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Perelman: Rich Should Pay High Taxes, but Not Estate Taxes

Thursday, 2 May 2013 | 2:08 PM ET
Ron Perelman chairman and CEO of MacAndrews & Forbes
Adam Jeffery | CNBC
Ron Perelman chairman and CEO of MacAndrews & Forbes

Most of the wealthy have a binary view of taxes: They either want less, or more.

But billionaire Ronald Perelman, who's listed by Bloomberg as the 28th richest man in America with $13.9 billion, has a more nuanced view. He believes income taxes should be high for the wealthy.


"I think wealthy people should be taxed more," he said. "I think if you can afford it, that's where the money's gotta come, and they've gotta raise the money. But I don't think it should be a tax that chills the desire or the interest or the financial reward for taking risk."

(Read More: Perelman's $100 Million Question: Can Entrepreneurship Be Taught?)

But (and here's where it gets interesting) he believes the estate tax should be abolished.

"I could get to the next thing that really bothers me, which is estate taxes," he said. "Double taxation. You're taxed on the creation, and you're taxed on the distribution."

Ronald Perelman on Tax Fairness & Big Banks
Ronald Perelman, MacAndrews & Forbes chairman & CEO; Glenn Hubbard, Columbia Business School dean; and CNBC's Robert Frank discuss whether higher taxes will solve the nation's fiscal problems and weigh in on limiting the size of banks.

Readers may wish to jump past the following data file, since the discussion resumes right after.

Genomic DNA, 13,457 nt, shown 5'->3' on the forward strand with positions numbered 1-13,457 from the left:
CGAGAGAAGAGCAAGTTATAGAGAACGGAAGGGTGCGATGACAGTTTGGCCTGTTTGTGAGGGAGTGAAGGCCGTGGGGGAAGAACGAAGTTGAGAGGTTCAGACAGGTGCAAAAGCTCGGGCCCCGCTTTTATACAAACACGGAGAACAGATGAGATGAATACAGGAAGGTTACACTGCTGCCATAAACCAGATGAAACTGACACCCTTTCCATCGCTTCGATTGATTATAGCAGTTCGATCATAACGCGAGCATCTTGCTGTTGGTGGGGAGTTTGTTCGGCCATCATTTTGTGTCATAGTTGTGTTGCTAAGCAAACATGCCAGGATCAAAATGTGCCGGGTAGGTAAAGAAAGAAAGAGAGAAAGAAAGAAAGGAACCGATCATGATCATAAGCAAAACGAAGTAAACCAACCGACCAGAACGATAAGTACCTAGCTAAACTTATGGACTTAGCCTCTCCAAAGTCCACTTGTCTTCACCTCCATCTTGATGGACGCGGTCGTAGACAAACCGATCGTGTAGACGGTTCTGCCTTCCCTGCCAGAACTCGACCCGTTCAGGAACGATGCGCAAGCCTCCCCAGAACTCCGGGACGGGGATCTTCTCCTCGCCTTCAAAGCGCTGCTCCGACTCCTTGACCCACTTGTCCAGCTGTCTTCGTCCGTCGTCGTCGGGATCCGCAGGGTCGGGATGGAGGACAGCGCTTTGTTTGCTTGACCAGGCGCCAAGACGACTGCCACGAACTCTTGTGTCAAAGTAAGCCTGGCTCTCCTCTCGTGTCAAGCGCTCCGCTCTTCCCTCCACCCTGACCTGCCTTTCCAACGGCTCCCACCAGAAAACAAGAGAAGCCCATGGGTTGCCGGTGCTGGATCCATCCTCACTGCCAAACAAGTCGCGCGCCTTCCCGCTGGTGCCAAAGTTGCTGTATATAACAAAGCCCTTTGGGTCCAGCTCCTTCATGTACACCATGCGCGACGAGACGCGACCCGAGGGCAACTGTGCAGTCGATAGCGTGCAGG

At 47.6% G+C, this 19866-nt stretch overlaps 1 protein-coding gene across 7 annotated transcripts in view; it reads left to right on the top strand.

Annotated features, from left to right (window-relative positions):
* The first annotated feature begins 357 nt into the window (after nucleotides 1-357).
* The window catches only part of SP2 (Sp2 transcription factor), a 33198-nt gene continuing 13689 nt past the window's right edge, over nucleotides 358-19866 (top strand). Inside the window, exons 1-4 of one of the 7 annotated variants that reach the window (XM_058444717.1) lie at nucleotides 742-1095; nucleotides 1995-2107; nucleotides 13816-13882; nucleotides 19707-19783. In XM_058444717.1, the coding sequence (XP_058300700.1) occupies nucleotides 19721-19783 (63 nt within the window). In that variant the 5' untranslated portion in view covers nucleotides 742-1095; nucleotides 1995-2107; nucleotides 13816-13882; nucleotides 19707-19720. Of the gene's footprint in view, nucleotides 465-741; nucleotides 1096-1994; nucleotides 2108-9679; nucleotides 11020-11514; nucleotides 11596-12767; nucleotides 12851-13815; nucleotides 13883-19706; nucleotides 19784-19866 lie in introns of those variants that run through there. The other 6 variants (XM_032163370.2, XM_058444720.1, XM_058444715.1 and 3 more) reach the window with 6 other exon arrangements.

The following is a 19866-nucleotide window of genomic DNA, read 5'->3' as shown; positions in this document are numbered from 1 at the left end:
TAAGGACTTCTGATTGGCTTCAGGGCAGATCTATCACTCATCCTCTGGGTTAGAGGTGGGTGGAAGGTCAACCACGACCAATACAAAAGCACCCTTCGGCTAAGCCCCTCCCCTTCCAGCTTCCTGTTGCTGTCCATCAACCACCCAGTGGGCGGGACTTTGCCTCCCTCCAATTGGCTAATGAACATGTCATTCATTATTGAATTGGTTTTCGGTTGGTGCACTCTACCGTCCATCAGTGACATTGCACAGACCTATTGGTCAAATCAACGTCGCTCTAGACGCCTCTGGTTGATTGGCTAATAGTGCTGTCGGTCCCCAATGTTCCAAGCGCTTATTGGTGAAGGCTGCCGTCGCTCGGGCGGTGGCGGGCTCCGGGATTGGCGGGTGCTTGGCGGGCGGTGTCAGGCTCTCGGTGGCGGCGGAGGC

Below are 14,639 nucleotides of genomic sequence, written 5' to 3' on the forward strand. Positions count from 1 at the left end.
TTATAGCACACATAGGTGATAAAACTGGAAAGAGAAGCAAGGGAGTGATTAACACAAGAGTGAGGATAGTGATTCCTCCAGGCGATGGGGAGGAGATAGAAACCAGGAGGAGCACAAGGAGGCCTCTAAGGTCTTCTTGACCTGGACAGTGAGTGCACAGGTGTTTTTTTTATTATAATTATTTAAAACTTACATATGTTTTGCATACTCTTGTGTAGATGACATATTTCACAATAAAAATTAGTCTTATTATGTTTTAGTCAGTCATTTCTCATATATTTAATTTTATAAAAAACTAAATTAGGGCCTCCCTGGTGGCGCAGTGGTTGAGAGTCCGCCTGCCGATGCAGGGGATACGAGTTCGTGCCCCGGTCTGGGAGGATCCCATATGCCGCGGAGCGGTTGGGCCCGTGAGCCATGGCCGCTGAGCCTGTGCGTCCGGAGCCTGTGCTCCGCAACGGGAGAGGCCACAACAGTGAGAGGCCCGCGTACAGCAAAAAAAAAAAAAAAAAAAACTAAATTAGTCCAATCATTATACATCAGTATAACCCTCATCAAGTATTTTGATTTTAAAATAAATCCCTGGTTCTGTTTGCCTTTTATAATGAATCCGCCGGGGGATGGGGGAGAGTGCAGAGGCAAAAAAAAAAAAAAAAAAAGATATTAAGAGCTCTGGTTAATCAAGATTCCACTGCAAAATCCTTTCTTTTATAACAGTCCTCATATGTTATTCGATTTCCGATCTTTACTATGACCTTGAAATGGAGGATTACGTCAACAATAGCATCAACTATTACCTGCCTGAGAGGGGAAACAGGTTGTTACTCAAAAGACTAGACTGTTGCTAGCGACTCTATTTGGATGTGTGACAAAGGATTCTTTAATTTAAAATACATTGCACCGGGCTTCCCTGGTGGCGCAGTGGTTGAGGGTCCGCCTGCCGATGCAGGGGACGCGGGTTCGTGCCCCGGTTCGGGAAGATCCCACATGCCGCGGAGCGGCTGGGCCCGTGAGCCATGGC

Perelman's take gets some sympathy in Washington. While income taxes went up in the "fiscal cliff" deal for top earners, the estate tax was set at a more generous level. The tax was scheduled to go up to 55 percent on estates of more than $1 million. Instead, the tax was set at 40 percent for individual estates valued at $5.25 million.

(Read More: Corporate Climate Good for Earnings, Not Jobs: Perelman)

It seems unlikely that the estate tax will be abolished—or raised—anytime soon. Obama has proposed in his budget to hike the tax to 45 percent and lower the exemption to $3.50 million from $5.25 million.

But experts say any further hike in the estate tax is unlikely. So, however, is a reduction or elimination of the tax. A recent study in American Politics Research found that wealthier members of Congress were more likely to vote to repeal the estate tax.

Obama's proposal, however, does mean that the so-called permanent fix for the estate tax may not look so permanent.

-By CNBC's Robert Frank. Follow him on Twitter: @robtfrank

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  • A reporter and editor, Robert Frank is a leading authority on the American wealthy for CNBC.